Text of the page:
A senior police chief has admitted officers are consulting with counter-terrorism experts about threats from the far right at a military base in North Yorkshire where the Home Office is planning to house 1,500 asylum seekers.
On Thursday night a meeting of residents in the small village of Linton-on-Ouse was told that the first people were due to move in in less than two weeks. The chief inspector for Hambleton and Richmondshire, David Hunter, also acknowledged at the meeting that police were being assisted with advice from Counter-Terrorism North East to prepare for the threat of far-right activity which could put the asylum seekers at risk.
Home Office officials, along with their sub-contractors Serco who will be managing the accommodation, attended the meeting of Linton Parish council to answer questions about the plans from concerned villagers and campaigners. Approximately 10 far-right protesters gathered outside but were barred from entry by police.
Asylum seekers held at other military barracks such as Penally in Wales, which has now closed, and Napier in Kent have experienced harassment from far-right demonstrators.
The Home Office is planning to move 1,500 asylum seekers into the military base, a former RAF station which closed in 2020,in the village which has just 700 residents. The first 60 people are due to move in on 31 May.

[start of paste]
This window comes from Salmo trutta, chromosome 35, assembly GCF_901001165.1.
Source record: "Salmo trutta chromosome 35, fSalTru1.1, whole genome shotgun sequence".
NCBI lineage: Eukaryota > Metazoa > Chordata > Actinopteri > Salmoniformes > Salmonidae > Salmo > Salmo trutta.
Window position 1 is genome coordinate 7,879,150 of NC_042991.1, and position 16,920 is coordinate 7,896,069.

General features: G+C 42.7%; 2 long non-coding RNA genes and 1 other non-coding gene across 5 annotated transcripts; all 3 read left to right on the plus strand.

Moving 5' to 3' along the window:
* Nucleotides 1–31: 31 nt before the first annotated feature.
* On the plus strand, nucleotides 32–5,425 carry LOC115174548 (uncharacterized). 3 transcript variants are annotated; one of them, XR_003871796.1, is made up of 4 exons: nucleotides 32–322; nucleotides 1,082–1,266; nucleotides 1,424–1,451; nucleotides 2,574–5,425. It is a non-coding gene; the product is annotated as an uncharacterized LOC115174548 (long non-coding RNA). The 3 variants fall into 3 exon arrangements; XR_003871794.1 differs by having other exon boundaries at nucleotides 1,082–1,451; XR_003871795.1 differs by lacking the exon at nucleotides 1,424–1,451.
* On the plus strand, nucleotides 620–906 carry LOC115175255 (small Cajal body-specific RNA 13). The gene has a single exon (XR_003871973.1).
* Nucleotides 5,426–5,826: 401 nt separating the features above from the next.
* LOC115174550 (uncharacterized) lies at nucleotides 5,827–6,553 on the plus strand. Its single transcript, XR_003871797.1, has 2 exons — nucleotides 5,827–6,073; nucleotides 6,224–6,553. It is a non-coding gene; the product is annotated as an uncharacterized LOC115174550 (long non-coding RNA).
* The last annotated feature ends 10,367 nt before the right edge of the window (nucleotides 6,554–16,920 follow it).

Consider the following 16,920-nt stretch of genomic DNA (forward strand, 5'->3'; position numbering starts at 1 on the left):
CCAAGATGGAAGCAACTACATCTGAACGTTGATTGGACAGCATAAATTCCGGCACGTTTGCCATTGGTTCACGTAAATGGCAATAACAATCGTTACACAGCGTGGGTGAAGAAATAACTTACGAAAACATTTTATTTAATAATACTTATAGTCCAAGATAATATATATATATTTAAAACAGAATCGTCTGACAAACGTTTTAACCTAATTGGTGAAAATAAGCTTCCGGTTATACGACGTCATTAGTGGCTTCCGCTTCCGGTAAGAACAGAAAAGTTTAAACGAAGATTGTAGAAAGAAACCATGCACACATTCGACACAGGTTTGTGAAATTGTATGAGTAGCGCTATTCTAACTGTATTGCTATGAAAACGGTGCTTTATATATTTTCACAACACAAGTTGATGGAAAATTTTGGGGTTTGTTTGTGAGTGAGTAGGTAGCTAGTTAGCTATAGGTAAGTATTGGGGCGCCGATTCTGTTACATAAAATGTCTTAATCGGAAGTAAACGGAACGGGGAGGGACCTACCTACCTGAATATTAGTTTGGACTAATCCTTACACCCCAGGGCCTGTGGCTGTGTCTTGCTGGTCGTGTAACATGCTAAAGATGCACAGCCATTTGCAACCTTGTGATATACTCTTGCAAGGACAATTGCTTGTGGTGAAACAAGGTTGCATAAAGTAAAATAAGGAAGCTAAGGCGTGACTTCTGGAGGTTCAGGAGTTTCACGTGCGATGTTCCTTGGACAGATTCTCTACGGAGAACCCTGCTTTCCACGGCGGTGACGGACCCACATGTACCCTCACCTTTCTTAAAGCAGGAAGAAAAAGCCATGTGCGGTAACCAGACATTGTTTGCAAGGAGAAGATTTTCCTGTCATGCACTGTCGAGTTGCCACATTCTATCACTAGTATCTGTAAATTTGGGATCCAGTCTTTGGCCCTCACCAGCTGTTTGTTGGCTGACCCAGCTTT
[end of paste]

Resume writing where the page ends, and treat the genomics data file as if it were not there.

Villagers and activists who oppose the plans have launched a campaign against the Home Office using the slogan “wrong plan, wrong place”.
On Wednesday evening Conservative-controlled North Yorkshire county council passed a vote of no confidence in the Home Office “due to the lack of consultation of local communities and stakeholders”.
At the parish council meeting on Thursday evening residents were told that there would be guards on the gates at the base and an increased police presence in the village between 8.30am and midnight seven days a week.
Home Office officials who attended the meeting said there would be multi-agency forums and sub-groups for local people to raise concerns. The home secretary, Priti Patel, is also to visit to hear their concerns, the meeting was told.
Hunter said in response to a question about whether police are prepared for far-right activity at the site: “Counter-Terrorism North East are assisting us and advising us.”
Nicola David, chair of Ripon City of Sanctuary and a member of the Linton-on-Ouse action group, said to Home Office officials at the meeting: “You treat asylum seekers like animals, like pawns in your political game.”